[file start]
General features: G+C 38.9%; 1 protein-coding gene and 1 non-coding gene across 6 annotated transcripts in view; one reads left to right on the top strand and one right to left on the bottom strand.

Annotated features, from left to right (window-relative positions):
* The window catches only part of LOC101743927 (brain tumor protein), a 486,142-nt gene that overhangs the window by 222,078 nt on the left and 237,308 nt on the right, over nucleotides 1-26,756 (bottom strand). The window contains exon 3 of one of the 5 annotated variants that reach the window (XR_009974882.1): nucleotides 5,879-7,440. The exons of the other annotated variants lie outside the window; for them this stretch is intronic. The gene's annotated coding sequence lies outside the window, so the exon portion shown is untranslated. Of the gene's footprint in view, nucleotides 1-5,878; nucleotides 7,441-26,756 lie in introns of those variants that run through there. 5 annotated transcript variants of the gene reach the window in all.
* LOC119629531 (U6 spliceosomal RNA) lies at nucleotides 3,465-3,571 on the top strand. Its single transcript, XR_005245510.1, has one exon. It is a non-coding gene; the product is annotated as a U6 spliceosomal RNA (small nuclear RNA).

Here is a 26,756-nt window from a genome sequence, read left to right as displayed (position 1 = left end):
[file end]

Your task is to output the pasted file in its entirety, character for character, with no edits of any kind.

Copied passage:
General features: G+C 38.9%; 1 protein-coding gene and 1 non-coding gene across 6 annotated transcripts in view; one reads left to right on the top strand and one right to left on the bottom strand.

Annotated features, from left to right (window-relative positions):
* The window catches only part of LOC101743927 (brain tumor protein), a 486,142-nt gene that overhangs the window by 222,078 nt on the left and 237,308 nt on the right, over nucleotides 1-26,756 (bottom strand). The window contains exon 3 of one of the 5 annotated variants that reach the window (XR_009974882.1): nucleotides 5,879-7,440. The exons of the other annotated variants lie outside the window; for them this stretch is intronic. The gene's annotated coding sequence lies outside the window, so the exon portion shown is untranslated. Of the gene's footprint in view, nucleotides 1-5,878; nucleotides 7,441-26,756 lie in introns of those variants that run through there. 5 annotated transcript variants of the gene reach the window in all.
* LOC119629531 (U6 spliceosomal RNA) lies at nucleotides 3,465-3,571 on the top strand. Its single transcript, XR_005245510.1, has one exon. It is a non-coding gene; the product is annotated as a U6 spliceosomal RNA (small nuclear RNA).

Here is a 26,756-nt window from a genome sequence, read left to right as displayed (position 1 = left end):